March 18, 2013
Taking Action for the Management of Mood and Cognition Following Stroke
Taking Action in the areas of mood and cognition following stroke is critical. The occurrence of post-stroke depression and changes to cognition (vascular cognitive impairment), even if subtle, affect up to 30% to 60% of patients who have experienced a stroke within the first year after onset. Of equal concern is the large number of family members and informal caregivers who also may experience depressive symptoms in the post-stroke recovery phase. The first steps for healthcare professionals in Taking Action for mood and cognition are to understand the frequency of occurrence and build screening for the symptoms of depression and vascular cognitive impairment into regular workflows. Screening should occur through all stages and settings following a stroke, including in acute care, rehabilitation, prevention clinics and outpatient community settings (including primary care, home care and long-term care).
Taking Action to address mood and cognition issues involves healthcare providers, policy makers, patients, and caregivers. An essential component of Taking Action for mood and cognition issues is to have access to specially trained providers with expertise in mental health and cognition. Ideally, when screening is suggestive of a mood or cognition issue, patients and families should be referred to these clinical experts without delay to facilitate access to appropriate in-depth assessment and management, and to receive support and education for coping and self-management.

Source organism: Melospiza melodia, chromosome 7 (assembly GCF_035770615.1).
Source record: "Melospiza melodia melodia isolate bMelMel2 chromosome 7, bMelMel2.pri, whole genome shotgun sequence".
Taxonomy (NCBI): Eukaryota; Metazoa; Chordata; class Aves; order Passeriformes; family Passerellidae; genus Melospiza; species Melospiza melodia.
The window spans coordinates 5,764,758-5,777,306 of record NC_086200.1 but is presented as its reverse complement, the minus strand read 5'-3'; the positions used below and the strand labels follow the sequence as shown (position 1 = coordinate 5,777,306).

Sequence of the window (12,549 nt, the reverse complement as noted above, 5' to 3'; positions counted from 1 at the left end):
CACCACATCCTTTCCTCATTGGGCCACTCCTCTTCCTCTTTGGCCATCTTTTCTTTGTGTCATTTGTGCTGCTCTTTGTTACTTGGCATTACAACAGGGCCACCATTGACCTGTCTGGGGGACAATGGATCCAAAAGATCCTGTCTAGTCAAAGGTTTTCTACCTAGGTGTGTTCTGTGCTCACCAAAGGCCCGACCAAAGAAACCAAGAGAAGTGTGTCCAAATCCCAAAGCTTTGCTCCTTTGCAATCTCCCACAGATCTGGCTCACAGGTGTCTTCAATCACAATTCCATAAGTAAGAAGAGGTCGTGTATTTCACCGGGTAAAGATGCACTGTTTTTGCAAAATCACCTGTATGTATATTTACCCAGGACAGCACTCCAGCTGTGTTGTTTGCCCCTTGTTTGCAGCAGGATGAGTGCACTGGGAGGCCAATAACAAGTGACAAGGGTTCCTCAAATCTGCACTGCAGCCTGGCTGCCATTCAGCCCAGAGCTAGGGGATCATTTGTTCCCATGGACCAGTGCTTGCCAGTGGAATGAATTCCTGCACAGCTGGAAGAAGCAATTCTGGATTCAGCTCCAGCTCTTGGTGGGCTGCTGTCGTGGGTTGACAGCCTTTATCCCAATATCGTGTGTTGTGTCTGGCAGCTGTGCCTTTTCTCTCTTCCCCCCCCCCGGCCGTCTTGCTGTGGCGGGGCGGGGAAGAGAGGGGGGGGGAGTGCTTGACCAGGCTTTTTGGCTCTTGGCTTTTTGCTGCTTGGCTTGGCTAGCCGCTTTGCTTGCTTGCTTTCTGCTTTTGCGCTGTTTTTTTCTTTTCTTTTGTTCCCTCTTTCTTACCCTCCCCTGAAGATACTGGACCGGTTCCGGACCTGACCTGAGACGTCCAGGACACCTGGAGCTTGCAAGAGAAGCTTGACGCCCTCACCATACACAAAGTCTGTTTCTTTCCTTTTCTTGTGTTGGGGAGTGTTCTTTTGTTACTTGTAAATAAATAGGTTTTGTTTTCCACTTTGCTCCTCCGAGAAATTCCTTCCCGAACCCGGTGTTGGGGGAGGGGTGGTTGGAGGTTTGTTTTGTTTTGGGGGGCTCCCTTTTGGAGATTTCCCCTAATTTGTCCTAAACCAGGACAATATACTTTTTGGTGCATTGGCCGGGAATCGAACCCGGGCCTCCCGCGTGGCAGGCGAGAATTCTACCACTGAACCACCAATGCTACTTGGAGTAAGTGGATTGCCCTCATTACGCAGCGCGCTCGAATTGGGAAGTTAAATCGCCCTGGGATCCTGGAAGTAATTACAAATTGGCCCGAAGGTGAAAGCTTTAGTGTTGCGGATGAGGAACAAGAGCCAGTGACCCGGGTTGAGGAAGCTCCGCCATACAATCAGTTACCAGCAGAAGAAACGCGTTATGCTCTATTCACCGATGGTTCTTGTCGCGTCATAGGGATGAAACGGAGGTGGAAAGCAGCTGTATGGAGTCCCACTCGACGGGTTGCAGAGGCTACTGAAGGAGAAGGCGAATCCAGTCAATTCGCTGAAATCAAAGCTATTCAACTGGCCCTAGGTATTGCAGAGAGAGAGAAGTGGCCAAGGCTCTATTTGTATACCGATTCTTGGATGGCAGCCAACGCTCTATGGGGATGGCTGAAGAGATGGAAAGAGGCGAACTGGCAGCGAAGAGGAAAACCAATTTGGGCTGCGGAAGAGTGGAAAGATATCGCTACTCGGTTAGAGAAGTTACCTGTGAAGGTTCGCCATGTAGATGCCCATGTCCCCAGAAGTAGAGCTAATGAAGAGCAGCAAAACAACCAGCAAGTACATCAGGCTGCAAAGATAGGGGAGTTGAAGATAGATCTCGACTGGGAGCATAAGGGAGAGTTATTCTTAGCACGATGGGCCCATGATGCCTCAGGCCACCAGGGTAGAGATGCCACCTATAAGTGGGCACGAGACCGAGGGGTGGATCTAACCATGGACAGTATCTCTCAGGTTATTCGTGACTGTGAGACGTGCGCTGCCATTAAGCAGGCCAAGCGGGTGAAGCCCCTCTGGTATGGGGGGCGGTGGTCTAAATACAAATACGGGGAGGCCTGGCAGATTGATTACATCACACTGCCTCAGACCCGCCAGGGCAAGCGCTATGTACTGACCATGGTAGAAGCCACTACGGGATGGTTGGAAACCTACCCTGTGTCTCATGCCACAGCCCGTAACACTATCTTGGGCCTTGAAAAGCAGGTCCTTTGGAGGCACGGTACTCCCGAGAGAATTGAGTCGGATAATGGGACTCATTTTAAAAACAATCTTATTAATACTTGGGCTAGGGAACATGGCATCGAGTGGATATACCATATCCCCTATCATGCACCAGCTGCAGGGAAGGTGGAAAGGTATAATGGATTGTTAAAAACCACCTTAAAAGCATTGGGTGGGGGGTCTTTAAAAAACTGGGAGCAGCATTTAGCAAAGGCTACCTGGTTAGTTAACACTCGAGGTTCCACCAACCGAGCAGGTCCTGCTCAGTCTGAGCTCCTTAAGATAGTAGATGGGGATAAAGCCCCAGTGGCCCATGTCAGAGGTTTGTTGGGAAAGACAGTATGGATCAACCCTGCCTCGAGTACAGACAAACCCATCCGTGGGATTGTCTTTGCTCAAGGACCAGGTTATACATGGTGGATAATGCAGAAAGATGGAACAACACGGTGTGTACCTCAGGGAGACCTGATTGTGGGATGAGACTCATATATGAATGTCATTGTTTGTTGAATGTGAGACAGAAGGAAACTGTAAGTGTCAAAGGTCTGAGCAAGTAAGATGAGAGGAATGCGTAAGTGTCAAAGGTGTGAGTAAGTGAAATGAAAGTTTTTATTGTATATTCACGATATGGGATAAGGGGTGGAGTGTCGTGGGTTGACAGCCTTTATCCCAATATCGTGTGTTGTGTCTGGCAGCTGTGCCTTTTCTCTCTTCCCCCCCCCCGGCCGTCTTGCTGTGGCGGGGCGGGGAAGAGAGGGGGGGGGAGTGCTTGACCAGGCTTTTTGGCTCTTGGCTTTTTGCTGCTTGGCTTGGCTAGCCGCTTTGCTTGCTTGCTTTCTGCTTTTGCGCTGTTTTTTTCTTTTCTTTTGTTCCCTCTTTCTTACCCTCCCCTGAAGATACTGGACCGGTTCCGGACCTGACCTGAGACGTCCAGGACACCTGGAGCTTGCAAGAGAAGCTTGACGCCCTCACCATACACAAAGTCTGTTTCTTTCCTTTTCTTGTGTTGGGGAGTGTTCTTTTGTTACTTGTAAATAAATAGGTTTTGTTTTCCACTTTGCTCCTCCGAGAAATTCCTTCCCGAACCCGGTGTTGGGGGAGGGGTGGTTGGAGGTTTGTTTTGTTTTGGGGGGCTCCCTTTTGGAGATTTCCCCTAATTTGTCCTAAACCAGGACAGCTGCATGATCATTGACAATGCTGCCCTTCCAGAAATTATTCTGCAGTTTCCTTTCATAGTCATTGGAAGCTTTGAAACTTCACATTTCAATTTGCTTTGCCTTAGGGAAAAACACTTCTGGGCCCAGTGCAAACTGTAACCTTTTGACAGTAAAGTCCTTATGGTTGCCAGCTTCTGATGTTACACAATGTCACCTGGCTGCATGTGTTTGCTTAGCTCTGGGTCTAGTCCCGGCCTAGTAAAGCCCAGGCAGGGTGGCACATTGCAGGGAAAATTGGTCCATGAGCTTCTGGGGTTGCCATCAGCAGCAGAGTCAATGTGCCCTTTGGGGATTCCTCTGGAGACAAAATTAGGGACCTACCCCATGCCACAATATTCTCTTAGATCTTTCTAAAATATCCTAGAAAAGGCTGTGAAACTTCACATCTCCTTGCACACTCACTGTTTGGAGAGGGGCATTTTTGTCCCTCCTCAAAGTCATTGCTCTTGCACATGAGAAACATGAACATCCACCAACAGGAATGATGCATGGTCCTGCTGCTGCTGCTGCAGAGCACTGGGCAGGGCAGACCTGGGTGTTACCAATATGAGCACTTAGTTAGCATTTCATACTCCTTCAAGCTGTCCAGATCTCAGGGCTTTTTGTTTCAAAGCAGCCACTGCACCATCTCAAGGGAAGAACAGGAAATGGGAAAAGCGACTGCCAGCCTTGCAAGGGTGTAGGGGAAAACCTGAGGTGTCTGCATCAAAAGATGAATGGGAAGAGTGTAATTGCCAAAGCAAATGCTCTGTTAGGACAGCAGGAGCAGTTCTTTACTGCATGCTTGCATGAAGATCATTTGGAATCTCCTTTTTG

Recent reports on the quality of stroke services across Canada and within specific provinces have shown that there is inconsistent screening and monitoring of patients for post-stroke depression and vascular cognitive functioning issues, in both urban and rural settings. Delays in comprehensive assessment and management of mood and cognition issues may result in poor outcomes and slower recovery.
Highlights of the 2013 Update to the Management of Mood and Cognition Following Stroke
The 2013 update of the Mood and Cognition Chapter of the Canadian Best Practice Recommendations for Stroke Care reinforces the growing and changing body of research evidence available to better understand the mechanisms involved in post stroke depression and vascular cognitive impairment as well as optimal management. Active screening throughout the continuum of care is emphasized throughout this chapter.
The recommendations and evidence presented in this chapter are applicable to most adults who experience a stroke. This is because the current research evidence is strongest for patients between 40 years and 80 years of age. Given the current state of the evidence, care of each patient with stroke should be individualized to meet the needs of that patient, and therefore some modifications of the recommendations may be required in certain patient populations. These groups may include children with stroke (age newborn to 18 years), young adults who have experienced a stroke (age 19 to 44 years), and the elderly stroke population (over the age of 80 years). The evidence to support unique management needs for these groups is just starting to emerge. Where possible and appropriate, additional recommendations and comments have been included within the recommendations, and supporting sections to address specific considerations for these groups.